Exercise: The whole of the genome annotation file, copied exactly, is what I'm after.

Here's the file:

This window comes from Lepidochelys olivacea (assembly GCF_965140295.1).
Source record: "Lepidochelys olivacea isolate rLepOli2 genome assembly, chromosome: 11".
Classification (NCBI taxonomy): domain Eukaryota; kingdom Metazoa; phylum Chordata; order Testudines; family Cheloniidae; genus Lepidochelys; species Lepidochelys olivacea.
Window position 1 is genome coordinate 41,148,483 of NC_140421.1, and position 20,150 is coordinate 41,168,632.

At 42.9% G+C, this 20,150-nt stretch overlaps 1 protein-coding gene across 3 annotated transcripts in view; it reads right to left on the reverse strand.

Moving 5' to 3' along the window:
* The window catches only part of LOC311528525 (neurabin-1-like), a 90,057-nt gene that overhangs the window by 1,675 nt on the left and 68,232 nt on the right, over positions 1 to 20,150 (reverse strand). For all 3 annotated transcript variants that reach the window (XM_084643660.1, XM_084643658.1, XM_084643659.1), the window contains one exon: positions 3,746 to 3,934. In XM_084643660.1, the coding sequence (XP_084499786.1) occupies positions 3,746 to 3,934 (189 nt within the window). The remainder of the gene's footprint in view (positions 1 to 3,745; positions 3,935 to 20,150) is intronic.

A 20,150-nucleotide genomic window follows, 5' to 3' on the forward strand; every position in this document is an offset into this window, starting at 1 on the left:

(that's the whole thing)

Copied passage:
This window comes from Lepidochelys olivacea (assembly GCF_965140295.1).
Source record: "Lepidochelys olivacea isolate rLepOli2 genome assembly, chromosome: 11".
Classification (NCBI taxonomy): domain Eukaryota; kingdom Metazoa; phylum Chordata; order Testudines; family Cheloniidae; genus Lepidochelys; species Lepidochelys olivacea.
Window position 1 is genome coordinate 41,148,483 of NC_140421.1, and position 20,150 is coordinate 41,168,632.

At 42.9% G+C, this 20,150-nt stretch overlaps 1 protein-coding gene across 3 annotated transcripts in view; it reads right to left on the reverse strand.

Moving 5' to 3' along the window:
* The window catches only part of LOC311528525 (neurabin-1-like), a 90,057-nt gene that overhangs the window by 1,675 nt on the left and 68,232 nt on the right, over positions 1 to 20,150 (reverse strand). For all 3 annotated transcript variants that reach the window (XM_084643660.1, XM_084643658.1, XM_084643659.1), the window contains one exon: positions 3,746 to 3,934. In XM_084643660.1, the coding sequence (XP_084499786.1) occupies positions 3,746 to 3,934 (189 nt within the window). The remainder of the gene's footprint in view (positions 1 to 3,745; positions 3,935 to 20,150) is intronic.

A 20,150-nucleotide genomic window follows, 5' to 3' on the forward strand; every position in this document is an offset into this window, starting at 1 on the left: